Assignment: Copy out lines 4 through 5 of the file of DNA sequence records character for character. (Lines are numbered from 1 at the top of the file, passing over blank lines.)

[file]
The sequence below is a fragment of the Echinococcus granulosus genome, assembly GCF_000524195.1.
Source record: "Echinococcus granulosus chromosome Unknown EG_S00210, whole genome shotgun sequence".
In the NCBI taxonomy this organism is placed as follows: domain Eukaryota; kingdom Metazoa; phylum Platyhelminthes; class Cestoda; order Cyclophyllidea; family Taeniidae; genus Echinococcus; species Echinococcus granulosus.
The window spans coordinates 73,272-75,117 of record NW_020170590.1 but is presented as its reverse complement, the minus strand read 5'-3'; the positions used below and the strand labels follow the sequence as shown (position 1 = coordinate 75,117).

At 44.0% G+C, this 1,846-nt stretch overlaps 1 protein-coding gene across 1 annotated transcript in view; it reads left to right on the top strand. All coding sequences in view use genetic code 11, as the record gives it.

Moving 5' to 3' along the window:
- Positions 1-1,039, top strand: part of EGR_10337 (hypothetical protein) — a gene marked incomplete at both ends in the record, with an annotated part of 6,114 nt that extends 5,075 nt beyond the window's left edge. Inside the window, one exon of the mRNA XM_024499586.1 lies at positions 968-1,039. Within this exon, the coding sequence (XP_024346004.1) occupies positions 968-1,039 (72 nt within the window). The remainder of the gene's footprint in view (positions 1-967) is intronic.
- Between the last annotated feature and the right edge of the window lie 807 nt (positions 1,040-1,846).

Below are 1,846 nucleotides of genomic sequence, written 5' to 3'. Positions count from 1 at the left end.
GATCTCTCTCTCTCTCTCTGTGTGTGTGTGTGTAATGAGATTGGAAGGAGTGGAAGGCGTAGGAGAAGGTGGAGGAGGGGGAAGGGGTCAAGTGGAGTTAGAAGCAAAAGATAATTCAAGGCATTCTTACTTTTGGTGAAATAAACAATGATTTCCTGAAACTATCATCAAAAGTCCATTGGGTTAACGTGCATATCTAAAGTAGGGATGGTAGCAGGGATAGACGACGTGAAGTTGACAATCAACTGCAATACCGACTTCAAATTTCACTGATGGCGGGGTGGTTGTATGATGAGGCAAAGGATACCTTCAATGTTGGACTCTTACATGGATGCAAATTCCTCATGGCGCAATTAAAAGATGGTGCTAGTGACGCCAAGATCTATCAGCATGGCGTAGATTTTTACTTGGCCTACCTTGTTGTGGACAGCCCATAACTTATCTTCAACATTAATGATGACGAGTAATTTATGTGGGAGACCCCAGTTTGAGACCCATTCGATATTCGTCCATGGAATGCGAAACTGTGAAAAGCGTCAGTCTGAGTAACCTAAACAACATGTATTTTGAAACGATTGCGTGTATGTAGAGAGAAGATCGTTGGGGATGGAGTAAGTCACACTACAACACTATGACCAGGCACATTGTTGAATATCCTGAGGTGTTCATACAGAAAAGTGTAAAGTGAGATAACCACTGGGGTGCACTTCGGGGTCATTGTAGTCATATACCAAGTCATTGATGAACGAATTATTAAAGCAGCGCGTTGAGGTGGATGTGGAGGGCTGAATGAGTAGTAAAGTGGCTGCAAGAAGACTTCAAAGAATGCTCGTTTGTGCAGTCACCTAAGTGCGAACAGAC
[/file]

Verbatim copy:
The window spans coordinates 73,272-75,117 of record NW_020170590.1 but is presented as its reverse complement, the minus strand read 5'-3'; the positions used below and the strand labels follow the sequence as shown (position 1 = coordinate 75,117).

At 44.0% G+C, this 1,846-nt stretch overlaps 1 protein-coding gene across 1 annotated transcript in view; it reads left to right on the top strand. All coding sequences in view use genetic code 11, as the record gives it.